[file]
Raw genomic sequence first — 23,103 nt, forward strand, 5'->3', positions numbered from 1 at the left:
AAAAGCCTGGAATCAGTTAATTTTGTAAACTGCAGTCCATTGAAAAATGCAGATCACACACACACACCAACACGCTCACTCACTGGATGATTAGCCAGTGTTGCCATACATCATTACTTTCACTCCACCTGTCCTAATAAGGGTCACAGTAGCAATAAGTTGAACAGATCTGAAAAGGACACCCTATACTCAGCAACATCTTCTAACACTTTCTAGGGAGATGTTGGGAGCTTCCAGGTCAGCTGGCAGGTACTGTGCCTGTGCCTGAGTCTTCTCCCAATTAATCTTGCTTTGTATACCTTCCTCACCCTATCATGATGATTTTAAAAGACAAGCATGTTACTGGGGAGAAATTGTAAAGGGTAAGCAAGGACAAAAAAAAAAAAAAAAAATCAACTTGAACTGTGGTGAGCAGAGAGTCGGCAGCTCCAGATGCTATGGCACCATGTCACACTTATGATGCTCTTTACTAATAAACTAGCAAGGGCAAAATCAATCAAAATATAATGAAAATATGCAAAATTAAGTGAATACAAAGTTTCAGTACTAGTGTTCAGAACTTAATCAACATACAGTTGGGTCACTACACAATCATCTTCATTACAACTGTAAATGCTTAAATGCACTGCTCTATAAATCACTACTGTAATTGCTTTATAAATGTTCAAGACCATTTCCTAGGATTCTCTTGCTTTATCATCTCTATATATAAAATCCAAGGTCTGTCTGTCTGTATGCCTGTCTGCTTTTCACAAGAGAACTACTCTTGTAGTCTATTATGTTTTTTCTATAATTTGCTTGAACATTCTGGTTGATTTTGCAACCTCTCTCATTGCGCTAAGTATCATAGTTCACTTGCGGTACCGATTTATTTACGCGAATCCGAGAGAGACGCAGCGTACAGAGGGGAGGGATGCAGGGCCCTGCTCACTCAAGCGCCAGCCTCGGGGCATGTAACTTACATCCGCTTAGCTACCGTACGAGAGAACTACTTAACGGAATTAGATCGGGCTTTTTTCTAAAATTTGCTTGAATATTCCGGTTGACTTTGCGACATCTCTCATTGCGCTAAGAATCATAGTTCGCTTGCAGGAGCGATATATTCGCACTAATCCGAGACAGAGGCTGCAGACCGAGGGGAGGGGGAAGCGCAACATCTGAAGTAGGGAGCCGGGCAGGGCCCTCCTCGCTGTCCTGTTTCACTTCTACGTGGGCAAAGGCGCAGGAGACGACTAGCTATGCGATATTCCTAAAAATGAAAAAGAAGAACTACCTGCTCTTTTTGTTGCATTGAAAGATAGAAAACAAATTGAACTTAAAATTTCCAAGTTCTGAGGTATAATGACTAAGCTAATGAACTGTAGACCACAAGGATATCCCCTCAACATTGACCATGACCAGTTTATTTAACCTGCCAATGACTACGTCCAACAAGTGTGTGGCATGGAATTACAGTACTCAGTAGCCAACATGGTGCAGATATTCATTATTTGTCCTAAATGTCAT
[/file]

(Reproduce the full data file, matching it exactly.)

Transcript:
Raw genomic sequence first — 23,103 nt, forward strand, 5'->3', positions numbered from 1 at the left:
AAAAGCCTGGAATCAGTTAATTTTGTAAACTGCAGTCCATTGAAAAATGCAGATCACACACACACACCAACACGCTCACTCACTGGATGATTAGCCAGTGTTGCCATACATCATTACTTTCACTCCACCTGTCCTAATAAGGGTCACAGTAGCAATAAGTTGAACAGATCTGAAAAGGACACCCTATACTCAGCAACATCTTCTAACACTTTCTAGGGAGATGTTGGGAGCTTCCAGGTCAGCTGGCAGGTACTGTGCCTGTGCCTGAGTCTTCTCCCAATTAATCTTGCTTTGTATACCTTCCTCACCCTATCATGATGATTTTAAAAGACAAGCATGTTACTGGGGAGAAATTGTAAAGGGTAAGCAAGGACAAAAAAAAAAAAAAAAAATCAACTTGAACTGTGGTGAGCAGAGAGTCGGCAGCTCCAGATGCTATGGCACCATGTCACACTTATGATGCTCTTTACTAATAAACTAGCAAGGGCAAAATCAATCAAAATATAATGAAAATATGCAAAATTAAGTGAATACAAAGTTTCAGTACTAGTGTTCAGAACTTAATCAACATACAGTTGGGTCACTACACAATCATCTTCATTACAACTGTAAATGCTTAAATGCACTGCTCTATAAATCACTACTGTAATTGCTTTATAAATGTTCAAGACCATTTCCTAGGATTCTCTTGCTTTATCATCTCTATATATAAAATCCAAGGTCTGTCTGTCTGTATGCCTGTCTGCTTTTCACAAGAGAACTACTCTTGTAGTCTATTATGTTTTTTCTATAATTTGCTTGAACATTCTGGTTGATTTTGCAACCTCTCTCATTGCGCTAAGTATCATAGTTCACTTGCGGTACCGATTTATTTACGCGAATCCGAGAGAGACGCAGCGTACAGAGGGGAGGGATGCAGGGCCCTGCTCACTCAAGCGCCAGCCTCGGGGCATGTAACTTACATCCGCTTAGCTACCGTACGAGAGAACTACTTAACGGAATTAGATCGGGCTTTTTTCTAAAATTTGCTTGAATATTCCGGTTGACTTTGCGACATCTCTCATTGCGCTAAGAATCATAGTTCGCTTGCAGGAGCGATATATTCGCACTAATCCGAGACAGAGGCTGCAGACCGAGGGGAGGGGGAAGCGCAACATCTGAAGTAGGGAGCCGGGCAGGGCCCTCCTCGCTGTCCTGTTTCACTTCTACGTGGGCAAAGGCGCAGGAGACGACTAGCTATGCGATATTCCTAAAAATGAAAAAGAAGAACTACCTGCTCTTTTTGTTGCATTGAAAGATAGAAAACAAATTGAACTTAAAATTTCCAAGTTCTGAGGTATAATGACTAAGCTAATGAACTGTAGACCACAAGGATATCCCCTCAACATTGACCATGACCAGTTTATTTAACCTGCCAATGACTACGTCCAACAAGTGTGTGGCATGGAATTACAGTACTCAGTAGCCAACATGGTGCAGATATTCATTATTTGTCCTAAATGTCAT